Monday, July 20, 2009
But Henderson appears to have had a change of heart, calling the Fed "illegitimate," even while maintaining it is more transparent than most government agencies. Meanwhile, Arnold Kling and Alex Tabarrok argue that the Federal Reserve suffers from a kind of regulatory capture by commercial banks. Here's Kling:
I perceive signs of what Danny Kaufmann calls "cognitive capture" of the Fed by the banks that it regulates. That is, the Fed sees the world through the eyes of the executives at large banks.And Tabarrok, at greater length:
But neither point out that the Federal Reserve is in fact owned by commercial banks, specifically for that reason. The problem with a dependent central bank is a time-consistency problem. (Not long ago we thought enough of it to award a Nobel to its discoverers.) Central banks can promise price stability but, when they are subject to an electoral check, they can't deliver on the promise because of the possibility of temporarily raising output in advance of an election and having inflation come later (the "political business cycle", a topic I first wrote about in graduate school.) Central banks cannot make credible commitments to price stability without overcoming the problem.
The primary reason that independent central banks are better at controlling inflation is that absent direct political control the default selection mechanism favors bankers, i.e. lenders, people whose interests make them more favorable towards lower inflation.
Thus, independence is a political decision that favors lenders in the decisions of monetary policy. Now, depending on the alternatives, there may be good reasons for making this choice but we should not fool ourselves into thinking that we have depoliticized money. We should not be surprised, for example, that "independent" central banks tend to make lender of last resort decisions that protect banks and bankers.
It's true that a central bank could find another mechanism to overcome the problem, such as the Reserve Bank of New Zealand's contract that fires a central bank governor if he allows inflation to rise above a certain rate. Tabarrok notes this example as a case where the central bank does NOT have independence. But independence means two different things: It can mean independence of choosing its goals, or it could mean independence in choosing the instruments by which it meets those goals. You can tell me to keep inflation below 2% or I'm fired, but you permit me to use whatever means I wish to meet that target. Tabarrok misfires in calling the New Zealand central bank dependent. See Carlstrom and Fuerst .
In the absence of a contract, one can choose instead to delegate monetary policy to someone who can overcome the time inconsistency problem. The old story we use in classrooms is to think about a father taking his two sons to a baseball game; the family goes once a year; the stadium is a three-hour drive from home. Brothers often fight in back seats, so the father turns around and tells them "stop or we won't go to the game." Of course the sons don't believe Dad, because Dad loves baseball, they know he does, and turning the car around is too painful for Dad. Delegation means giving the tickets to Mom, who let's say doesn't like baseball. "If you don't behave, Mom will not give us the tickets to go to the game." (I can't take credit for this metaphor -- it was in an intermediate macro text I read and used, but I can't find where I got it on my bookshelf. Apologies to the originator of that story.)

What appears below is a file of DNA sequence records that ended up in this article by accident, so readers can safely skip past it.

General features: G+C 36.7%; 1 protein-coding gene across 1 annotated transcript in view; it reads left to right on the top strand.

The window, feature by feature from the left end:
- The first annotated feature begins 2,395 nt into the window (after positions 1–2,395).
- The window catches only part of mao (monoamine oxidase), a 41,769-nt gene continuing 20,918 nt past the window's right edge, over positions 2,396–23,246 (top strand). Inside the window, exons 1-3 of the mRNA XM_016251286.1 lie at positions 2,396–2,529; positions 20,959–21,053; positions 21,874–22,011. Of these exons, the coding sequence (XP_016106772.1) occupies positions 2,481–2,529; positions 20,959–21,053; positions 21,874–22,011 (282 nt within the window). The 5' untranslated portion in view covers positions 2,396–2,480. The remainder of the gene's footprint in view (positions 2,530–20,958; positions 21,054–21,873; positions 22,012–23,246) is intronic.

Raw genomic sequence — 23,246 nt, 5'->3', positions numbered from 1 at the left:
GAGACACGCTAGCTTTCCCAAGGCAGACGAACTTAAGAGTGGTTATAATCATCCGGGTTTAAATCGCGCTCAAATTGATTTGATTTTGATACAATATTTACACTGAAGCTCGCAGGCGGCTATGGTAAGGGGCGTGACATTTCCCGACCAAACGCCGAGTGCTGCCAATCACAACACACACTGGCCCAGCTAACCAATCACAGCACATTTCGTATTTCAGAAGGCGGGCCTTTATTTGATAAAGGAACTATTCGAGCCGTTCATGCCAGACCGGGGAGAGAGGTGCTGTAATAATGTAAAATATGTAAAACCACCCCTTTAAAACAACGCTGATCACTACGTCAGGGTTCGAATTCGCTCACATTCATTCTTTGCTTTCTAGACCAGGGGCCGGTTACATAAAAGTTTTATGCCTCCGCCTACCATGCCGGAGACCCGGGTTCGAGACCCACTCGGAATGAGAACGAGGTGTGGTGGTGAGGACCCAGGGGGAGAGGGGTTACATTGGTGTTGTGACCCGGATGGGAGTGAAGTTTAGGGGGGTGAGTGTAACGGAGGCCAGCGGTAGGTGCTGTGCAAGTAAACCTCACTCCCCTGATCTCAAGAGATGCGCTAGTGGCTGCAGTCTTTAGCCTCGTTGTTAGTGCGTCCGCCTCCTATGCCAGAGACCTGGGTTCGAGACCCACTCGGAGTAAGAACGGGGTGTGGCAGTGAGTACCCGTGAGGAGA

A government official cannot make a credible commitment to price stability, because if some price shock happens the cost of keeping the commitment is high unemployment which is painful to the government official. So he delegates monetary policy to someone who cares less about unemployment than he does, and cares perhaps more about price stability. That is in fact exactly what a commercial banker prefers.
Federal Reserve governors are chosen by the president subject to confirmation by the Senate. But Federal Reserve bank presidents (of the twelve branches) are chosen by the members of the Fed, the commercial banks. They are typically more inflation averse than the governors (see Havrilesky and Gildea , for example.) In some cases the central bank's board is entirely chosen by bankers (see Swiss National Bank for example.)
The reasons for central bank independence at this particular time in history are, I believe, profound. James Hamilton writes:
The reason I find that loss of Fed independence to be a source of alarm is the observation that every hyperinflation in history has had two ingredients. The first is a fiscal debt for which there was no politically feasible ability to pay with tax increases or spending cuts. The second is a central bank that was drawn into the task of creating money as the only way to meet the obligations that the fiscal authority could not. Every historical hyperinflation has ended when the fiscal problems got resolved and independence of the central bank was restored.I return to the question I asked before: if you abolish the Fed, what do you replace it with? Tabarrok's complaint that even delegating to commercial bankers makes it political would seem to lead to a complaint about governments maintaining a monopoly over money. Would only competitive money satisfy the objections? I suspect it would prevent hyperinflation, but multiple monies are also likely to sacrifice many scale economies that allow our current level of financial sophistication.